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Home :: Archive :: 2001 :: October ::
Re: PBS Masterpiece Theatre/Merchant
The Shakespeare Conference: SHK 12.2331  Friday, 12 October 2001

[1]     From:   Hardy M. Cook <
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        Date:   Friday, October 12, 2001
        Subj:   Apology

[2]     From:   Aubrey Chan <
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        Date:   Thursday, 11 Oct 2001 16:39:20 +0000
        Subj:   Re: SHK 12.2323 Re: PBS Masterpiece Theatre/Merchant of Venice

[3]     From:   Larry Weiss <
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        Date:   Thursday, 11 Oct 2001 13:23:55 -0400
        Subj:   Re: SHK 12.2323 Re: PBS Masterpiece Theatre/Merchant of Venice

[4]     From:   Louis Swilley <
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        Date:   Thursday, 11 Oct 2001 16:28:14 -0500
        Subj:   Re: SHK 12.2323 Re: PBS Masterpiece Theatre/Merchant of Venice

[5]     From:   Sean Lawrence <
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        Date:   Thursday, 11 Oct 2001 20:33:44 -0700
        Subj:   Re: SHK 12.2323 Re: PBS Masterpiece Theatre/Merchant of Venice


[1]-----------------------------------------------------------------
From:           Hardy M. Cook <
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Date:           Friday, October 12, 2001
Subject:        Apology

Let me apologize to Yacov Kenigsberg for not attributing to him his
excellent post of yesterday, which follows:

Although I did not recognize the melody to the song Jessica sang at the
end of MOV, but I did recognize the words. They were from "Eishet Chayil
(Woman of Valor)," which is traditionally sung by Jewish men at the
beginning of the friday night Sabbath meal in honor of their wives.

The words to "Eishet Chayil" are verses 10-31 of Proverbs 31 (the last
22 verses of the book). The verse Jessica sang was verse 12: "Gemalatu
tov, v'loh rah, col y'may chayehah (she repays his good, and not bad,
all the days of her life)" (my rough translation and even rougher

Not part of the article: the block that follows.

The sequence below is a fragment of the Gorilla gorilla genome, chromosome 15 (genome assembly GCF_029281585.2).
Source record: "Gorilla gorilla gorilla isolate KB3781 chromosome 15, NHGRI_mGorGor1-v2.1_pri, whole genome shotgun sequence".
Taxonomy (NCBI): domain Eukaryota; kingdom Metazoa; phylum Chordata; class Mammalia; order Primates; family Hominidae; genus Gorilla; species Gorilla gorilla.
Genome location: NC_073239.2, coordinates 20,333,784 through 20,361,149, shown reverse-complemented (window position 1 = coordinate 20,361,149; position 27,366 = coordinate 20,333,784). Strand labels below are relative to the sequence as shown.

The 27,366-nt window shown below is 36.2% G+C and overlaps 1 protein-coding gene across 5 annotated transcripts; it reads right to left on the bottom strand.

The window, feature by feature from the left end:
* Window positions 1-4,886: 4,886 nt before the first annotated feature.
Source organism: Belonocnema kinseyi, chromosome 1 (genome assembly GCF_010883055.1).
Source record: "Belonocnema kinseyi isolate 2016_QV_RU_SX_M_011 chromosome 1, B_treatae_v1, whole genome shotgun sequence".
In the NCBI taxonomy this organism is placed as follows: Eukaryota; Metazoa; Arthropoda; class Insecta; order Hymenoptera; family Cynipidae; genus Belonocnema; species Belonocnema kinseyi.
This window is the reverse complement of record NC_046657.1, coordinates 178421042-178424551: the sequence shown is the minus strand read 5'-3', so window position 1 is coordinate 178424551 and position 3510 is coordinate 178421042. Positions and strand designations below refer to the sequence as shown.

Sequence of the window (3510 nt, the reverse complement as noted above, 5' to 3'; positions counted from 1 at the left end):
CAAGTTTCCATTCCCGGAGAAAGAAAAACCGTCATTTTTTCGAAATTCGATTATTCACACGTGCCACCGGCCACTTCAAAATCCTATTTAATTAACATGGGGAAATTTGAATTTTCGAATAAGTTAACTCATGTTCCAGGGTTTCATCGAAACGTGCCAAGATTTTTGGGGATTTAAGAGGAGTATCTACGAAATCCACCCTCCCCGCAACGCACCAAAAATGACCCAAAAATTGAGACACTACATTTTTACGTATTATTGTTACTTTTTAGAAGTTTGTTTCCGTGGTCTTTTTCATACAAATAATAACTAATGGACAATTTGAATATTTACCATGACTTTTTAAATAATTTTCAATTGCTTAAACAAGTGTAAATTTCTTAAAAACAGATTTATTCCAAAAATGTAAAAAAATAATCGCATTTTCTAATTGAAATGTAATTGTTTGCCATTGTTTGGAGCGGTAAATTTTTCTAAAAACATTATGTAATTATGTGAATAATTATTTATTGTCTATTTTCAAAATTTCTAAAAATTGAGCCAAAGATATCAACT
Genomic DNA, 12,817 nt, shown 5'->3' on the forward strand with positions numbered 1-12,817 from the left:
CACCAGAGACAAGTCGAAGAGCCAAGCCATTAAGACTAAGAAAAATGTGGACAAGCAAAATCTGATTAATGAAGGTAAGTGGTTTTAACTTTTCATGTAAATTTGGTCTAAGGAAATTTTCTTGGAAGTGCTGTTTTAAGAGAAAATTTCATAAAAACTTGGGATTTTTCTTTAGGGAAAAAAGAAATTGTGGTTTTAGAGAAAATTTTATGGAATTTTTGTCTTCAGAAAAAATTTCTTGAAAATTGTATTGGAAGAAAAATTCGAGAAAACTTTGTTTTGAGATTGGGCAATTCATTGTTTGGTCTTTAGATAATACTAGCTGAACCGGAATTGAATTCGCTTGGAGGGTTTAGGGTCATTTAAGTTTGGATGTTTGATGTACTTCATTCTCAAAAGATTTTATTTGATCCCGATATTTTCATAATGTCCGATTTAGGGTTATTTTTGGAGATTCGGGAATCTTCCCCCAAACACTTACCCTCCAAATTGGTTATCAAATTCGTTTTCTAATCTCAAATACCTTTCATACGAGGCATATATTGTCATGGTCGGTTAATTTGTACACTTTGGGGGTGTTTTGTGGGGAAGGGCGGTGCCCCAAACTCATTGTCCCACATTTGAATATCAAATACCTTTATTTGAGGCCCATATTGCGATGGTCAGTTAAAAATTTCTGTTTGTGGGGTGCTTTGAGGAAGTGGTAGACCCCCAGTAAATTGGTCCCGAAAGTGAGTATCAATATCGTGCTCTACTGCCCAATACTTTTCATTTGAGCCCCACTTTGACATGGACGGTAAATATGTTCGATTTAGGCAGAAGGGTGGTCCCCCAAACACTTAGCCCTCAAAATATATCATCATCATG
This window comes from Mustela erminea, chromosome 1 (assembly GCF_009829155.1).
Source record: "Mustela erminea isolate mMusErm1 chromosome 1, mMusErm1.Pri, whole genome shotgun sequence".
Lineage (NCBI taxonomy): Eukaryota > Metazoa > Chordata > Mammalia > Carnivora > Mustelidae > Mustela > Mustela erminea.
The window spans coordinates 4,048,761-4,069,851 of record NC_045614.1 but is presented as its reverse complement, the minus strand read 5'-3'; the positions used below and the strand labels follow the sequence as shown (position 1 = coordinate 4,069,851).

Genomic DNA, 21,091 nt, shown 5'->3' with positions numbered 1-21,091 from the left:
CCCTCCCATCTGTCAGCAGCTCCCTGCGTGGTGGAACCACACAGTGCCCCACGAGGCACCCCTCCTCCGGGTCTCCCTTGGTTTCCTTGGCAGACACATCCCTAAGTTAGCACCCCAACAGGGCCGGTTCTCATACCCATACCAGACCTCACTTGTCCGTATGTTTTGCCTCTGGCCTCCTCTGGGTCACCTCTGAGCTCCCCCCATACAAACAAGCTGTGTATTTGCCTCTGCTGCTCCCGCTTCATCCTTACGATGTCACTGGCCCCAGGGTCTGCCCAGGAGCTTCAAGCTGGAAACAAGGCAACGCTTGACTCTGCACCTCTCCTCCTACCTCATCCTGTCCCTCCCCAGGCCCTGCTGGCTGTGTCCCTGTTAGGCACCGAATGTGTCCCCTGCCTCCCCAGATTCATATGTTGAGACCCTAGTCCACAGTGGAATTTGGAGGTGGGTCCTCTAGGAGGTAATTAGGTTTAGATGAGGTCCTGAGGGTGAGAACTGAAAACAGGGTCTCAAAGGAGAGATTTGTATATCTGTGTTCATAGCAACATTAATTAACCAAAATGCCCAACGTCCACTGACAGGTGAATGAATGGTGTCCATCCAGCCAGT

transliteration).

[2]-------------------------------------------------------------
From:           Aubrey Chan <
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Date:           Thursday, 11 Oct 2001 16:39:20 +0000
Subject: 12.2323 Re: PBS Masterpiece Theatre/Merchant of Venice
Comment:        Re: SHK 12.2323 Re: PBS Masterpiece Theatre/Merchant of Venice

> Chris Stroffolino asked
> Does anybody know when this will be on TV in the bay
>area.....

Merchant was on KQED on Monday 08Oct2001 and KTEH on Tuesday 09Oct2001.
I guess you missed it.

Aubrey Chan
San Francisco

[3]-------------------------------------------------------------
From:           Larry Weiss <
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Date:           Thursday, 11 Oct 2001 13:23:55 -0400
Subject: 12.2323 Re: PBS Masterpiece Theatre/Merchant of Venice
Comment:        Re: SHK 12.2323 Re: PBS Masterpiece Theatre/Merchant of Venice

Philip Tomaski wrote:

>  It seems strange to me that no
> one thinks of the 'alien' law until after Shylock has renounced his
> contract.  In fact, the implication is that the law has no bearing on
> the contract at all.  This flies in the face of my admittedly limited
> understanding of the law.  Killing an innocent person, whether done by
> an 'alien' or not, is pretty much universally a criminal offense.  It
> does not become legitimized simply by virtue of a contract.  I can't
> imagine this was not true in Venice at any point in its history.  Does
> anyone know if there is any basis for this, or is it simply one of those
> plot devices that does not bear 'thinking too precisely on the event'?

The important legal point to remember is that this is a fairy tale.   I
do not believe that English common law or equity would ever have granted
specific performance of a pound of flesh forfeiture, whether or not it
was prohibited by an alien law.  There were statutes aplenty forbidding
murder; but apart from that, a forfeiture which would result in the
death of defaulting party (other than by slow starvation in debtor's
prison, of course) would have been contrary to the common law.  (As an
aside, there is a question as to whether Shylock was seeking legal or
equitable redress.  Hew was asking for specific performance of his
contract, and today most courts regard that as equitable relief, but
from an historical standpoint that is in error as the law courts